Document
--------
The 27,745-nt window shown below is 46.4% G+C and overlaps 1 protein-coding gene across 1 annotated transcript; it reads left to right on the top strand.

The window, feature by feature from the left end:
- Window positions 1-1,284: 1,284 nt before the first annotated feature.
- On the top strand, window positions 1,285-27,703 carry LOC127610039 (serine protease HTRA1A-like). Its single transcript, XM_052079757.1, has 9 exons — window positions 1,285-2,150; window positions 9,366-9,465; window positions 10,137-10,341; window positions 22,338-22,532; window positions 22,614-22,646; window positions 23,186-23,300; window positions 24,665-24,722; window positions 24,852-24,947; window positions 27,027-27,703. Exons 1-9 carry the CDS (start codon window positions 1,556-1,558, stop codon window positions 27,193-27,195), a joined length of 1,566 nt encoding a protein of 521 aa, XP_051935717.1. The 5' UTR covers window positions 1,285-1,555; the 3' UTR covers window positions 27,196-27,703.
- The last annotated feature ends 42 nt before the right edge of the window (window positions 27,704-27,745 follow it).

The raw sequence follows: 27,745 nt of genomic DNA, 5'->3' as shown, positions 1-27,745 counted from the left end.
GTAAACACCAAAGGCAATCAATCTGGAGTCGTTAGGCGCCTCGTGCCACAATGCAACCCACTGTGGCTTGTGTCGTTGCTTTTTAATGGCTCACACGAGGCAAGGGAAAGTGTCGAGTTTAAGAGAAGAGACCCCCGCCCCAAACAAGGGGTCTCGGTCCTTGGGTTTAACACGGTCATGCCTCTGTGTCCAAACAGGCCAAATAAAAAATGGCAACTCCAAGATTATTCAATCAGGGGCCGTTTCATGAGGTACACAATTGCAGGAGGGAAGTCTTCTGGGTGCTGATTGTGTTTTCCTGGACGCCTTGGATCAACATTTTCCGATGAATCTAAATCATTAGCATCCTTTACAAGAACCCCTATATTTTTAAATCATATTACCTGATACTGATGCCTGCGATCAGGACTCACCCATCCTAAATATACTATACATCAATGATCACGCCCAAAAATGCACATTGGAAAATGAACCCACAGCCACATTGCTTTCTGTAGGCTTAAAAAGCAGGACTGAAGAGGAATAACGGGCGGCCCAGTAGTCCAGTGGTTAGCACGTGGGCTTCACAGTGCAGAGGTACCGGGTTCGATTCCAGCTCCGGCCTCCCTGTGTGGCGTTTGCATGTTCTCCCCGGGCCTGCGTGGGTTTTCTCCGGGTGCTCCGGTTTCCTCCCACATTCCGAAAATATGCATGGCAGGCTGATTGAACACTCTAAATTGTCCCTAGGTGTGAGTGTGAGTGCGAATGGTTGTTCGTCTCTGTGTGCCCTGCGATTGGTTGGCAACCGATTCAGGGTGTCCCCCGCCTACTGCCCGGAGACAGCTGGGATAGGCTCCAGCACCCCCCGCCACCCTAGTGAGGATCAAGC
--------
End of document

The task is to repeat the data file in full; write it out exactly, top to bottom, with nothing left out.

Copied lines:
The 27,745-nt window shown below is 46.4% G+C and overlaps 1 protein-coding gene across 1 annotated transcript; it reads left to right on the top strand.

The window, feature by feature from the left end:
- Window positions 1-1,284: 1,284 nt before the first annotated feature.
- On the top strand, window positions 1,285-27,703 carry LOC127610039 (serine protease HTRA1A-like). Its single transcript, XM_052079757.1, has 9 exons — window positions 1,285-2,150; window positions 9,366-9,465; window positions 10,137-10,341; window positions 22,338-22,532; window positions 22,614-22,646; window positions 23,186-23,300; window positions 24,665-24,722; window positions 24,852-24,947; window positions 27,027-27,703. Exons 1-9 carry the CDS (start codon window positions 1,556-1,558, stop codon window positions 27,193-27,195), a joined length of 1,566 nt encoding a protein of 521 aa, XP_051935717.1. The 5' UTR covers window positions 1,285-1,555; the 3' UTR covers window positions 27,196-27,703.
- The last annotated feature ends 42 nt before the right edge of the window (window positions 27,704-27,745 follow it).

The raw sequence follows: 27,745 nt of genomic DNA, 5'->3' as shown, positions 1-27,745 counted from the left end.
GTAAACACCAAAGGCAATCAATCTGGAGTCGTTAGGCGCCTCGTGCCACAATGCAACCCACTGTGGCTTGTGTCGTTGCTTTTTAATGGCTCACACGAGGCAAGGGAAAGTGTCGAGTTTAAGAGAAGAGACCCCCGCCCCAAACAAGGGGTCTCGGTCCTTGGGTTTAACACGGTCATGCCTCTGTGTCCAAACAGGCCAAATAAAAAATGGCAACTCCAAGATTATTCAATCAGGGGCCGTTTCATGAGGTACACAATTGCAGGAGGGAAGTCTTCTGGGTGCTGATTGTGTTTTCCTGGACGCCTTGGATCAACATTTTCCGATGAATCTAAATCATTAGCATCCTTTACAAGAACCCCTATATTTTTAAATCATATTACCTGATACTGATGCCTGCGATCAGGACTCACCCATCCTAAATATACTATACATCAATGATCACGCCCAAAAATGCACATTGGAAAATGAACCCACAGCCACATTGCTTTCTGTAGGCTTAAAAAGCAGGACTGAAGAGGAATAACGGGCGGCCCAGTAGTCCAGTGGTTAGCACGTGGGCTTCACAGTGCAGAGGTACCGGGTTCGATTCCAGCTCCGGCCTCCCTGTGTGGCGTTTGCATGTTCTCCCCGGGCCTGCGTGGGTTTTCTCCGGGTGCTCCGGTTTCCTCCCACATTCCGAAAATATGCATGGCAGGCTGATTGAACACTCTAAATTGTCCCTAGGTGTGAGTGTGAGTGCGAATGGTTGTTCGTCTCTGTGTGCCCTGCGATTGGTTGGCAACCGATTCAGGGTGTCCCCCGCCTACTGCCCGGAGACAGCTGGGATAGGCTCCAGCACCCCCCGCCACCCTAGTGAGGATCAAGC